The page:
Although we don't believe in timing the market or panicking over daily movements, we do like to keep an eye on market changes -- just in case they're material to our investing thesis.
U.S. stocks didn't move much today on the whole, with the S&P 500 rising modestly to yet another all-time record high but with other major benchmarks easing downward. Yet in the Chinese Internet space today, investors saw a sea of red ink, with Changyou.com (NASDAQ: CYOU ) , Sohu.com (NASDAQ: SOHU ) , and E-Commerce China Dangdang (NYSE: DANG ) all posting big declines. Let's take a closer look at why some of China's most promising Internet plays dropped so hard today.
Sohu and Changyou both owed their declines to weaker than expected guidance, with Sohu dropping 16% and Changyou losing more than 20% of its value. Sohu's third-quarter results were mixed, with the Internet company actually beating revenue estimates but still posting a drop in adjusted net income. Moreover, Sohu said that it expects to lose money even on an adjusted basis in the current quarter, seeing declines in advertising revenue that could challenge its long-term growth story if they persist.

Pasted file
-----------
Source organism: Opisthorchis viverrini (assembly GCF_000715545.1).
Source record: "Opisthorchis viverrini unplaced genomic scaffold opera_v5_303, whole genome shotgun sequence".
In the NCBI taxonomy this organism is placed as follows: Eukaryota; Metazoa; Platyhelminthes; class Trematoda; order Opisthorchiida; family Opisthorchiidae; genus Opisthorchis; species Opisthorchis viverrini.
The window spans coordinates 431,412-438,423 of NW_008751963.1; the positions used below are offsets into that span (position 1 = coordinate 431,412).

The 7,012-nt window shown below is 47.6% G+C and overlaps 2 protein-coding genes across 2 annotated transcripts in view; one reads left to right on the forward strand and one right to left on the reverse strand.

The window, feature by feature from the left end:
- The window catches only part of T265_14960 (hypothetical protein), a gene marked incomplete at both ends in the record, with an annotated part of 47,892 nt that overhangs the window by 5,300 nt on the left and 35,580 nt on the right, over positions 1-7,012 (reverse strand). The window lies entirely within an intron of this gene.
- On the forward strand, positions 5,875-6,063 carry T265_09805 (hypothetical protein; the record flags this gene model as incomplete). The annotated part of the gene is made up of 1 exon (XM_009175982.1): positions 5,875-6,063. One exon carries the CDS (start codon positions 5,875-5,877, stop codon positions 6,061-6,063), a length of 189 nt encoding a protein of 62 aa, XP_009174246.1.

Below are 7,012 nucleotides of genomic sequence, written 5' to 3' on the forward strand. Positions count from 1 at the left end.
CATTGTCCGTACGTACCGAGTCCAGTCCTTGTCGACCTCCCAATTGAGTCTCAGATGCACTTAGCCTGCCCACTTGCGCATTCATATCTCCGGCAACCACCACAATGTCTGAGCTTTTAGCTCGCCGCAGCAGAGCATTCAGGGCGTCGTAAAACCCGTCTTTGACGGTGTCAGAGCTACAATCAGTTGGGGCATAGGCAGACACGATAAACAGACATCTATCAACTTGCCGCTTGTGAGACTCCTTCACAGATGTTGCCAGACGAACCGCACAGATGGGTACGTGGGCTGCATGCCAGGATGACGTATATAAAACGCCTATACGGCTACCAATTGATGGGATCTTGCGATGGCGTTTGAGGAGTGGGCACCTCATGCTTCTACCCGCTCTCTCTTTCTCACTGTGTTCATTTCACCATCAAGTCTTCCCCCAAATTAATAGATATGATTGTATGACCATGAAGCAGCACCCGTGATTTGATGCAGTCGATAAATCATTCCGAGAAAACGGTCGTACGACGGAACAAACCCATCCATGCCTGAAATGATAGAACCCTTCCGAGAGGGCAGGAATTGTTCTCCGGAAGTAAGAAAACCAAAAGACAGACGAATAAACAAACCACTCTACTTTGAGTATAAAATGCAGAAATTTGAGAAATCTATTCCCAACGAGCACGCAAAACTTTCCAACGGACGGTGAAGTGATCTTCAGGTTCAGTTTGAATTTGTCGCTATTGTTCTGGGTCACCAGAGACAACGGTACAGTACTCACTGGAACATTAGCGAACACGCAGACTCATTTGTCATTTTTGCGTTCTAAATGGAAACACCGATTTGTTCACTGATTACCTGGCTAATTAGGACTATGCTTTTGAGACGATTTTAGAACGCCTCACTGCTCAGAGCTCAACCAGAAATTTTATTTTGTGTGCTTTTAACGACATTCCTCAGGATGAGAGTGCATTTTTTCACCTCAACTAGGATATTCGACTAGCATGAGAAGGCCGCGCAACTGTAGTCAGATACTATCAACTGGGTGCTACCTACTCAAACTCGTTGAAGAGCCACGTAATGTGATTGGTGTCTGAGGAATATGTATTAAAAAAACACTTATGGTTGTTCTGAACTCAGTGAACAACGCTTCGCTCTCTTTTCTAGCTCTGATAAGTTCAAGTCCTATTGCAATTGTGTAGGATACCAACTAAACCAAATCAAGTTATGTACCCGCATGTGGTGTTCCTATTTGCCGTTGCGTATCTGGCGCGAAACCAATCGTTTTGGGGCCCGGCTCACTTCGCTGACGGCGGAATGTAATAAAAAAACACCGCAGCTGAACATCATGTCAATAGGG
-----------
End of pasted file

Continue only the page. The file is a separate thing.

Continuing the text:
Meanwhile, Changyou, in which Sohu holds a majority stake, set a record for total revenue during the third quarter, but adjusted net income was down 4% from the year-ago quarter. Changyou also said it would expand its portfolio of games, betting heavily on the hope that new offerings will bring visitors back to its gaming site. Yet paying to create those offerings involves substantial upfront costs, with no guarantees that Changyou will be able to recover its initial expenditures.
Dangdang's 7% drop comes on the heels of a 16% decline last week. Dangdang's warning last week that it wouldn't be able to meet its previous guidance for revenue started the slide, but Sohu and Changyou's results only heightened the awareness of the risk level involved in the Chinese Internet space. In the long run, the survivors of China's Internet industry should bring solid gains for investors, but just as there was in the U.S. at the turn of the millennium, China can expect to see many companies fail to live up to their promise as the industry evolves.
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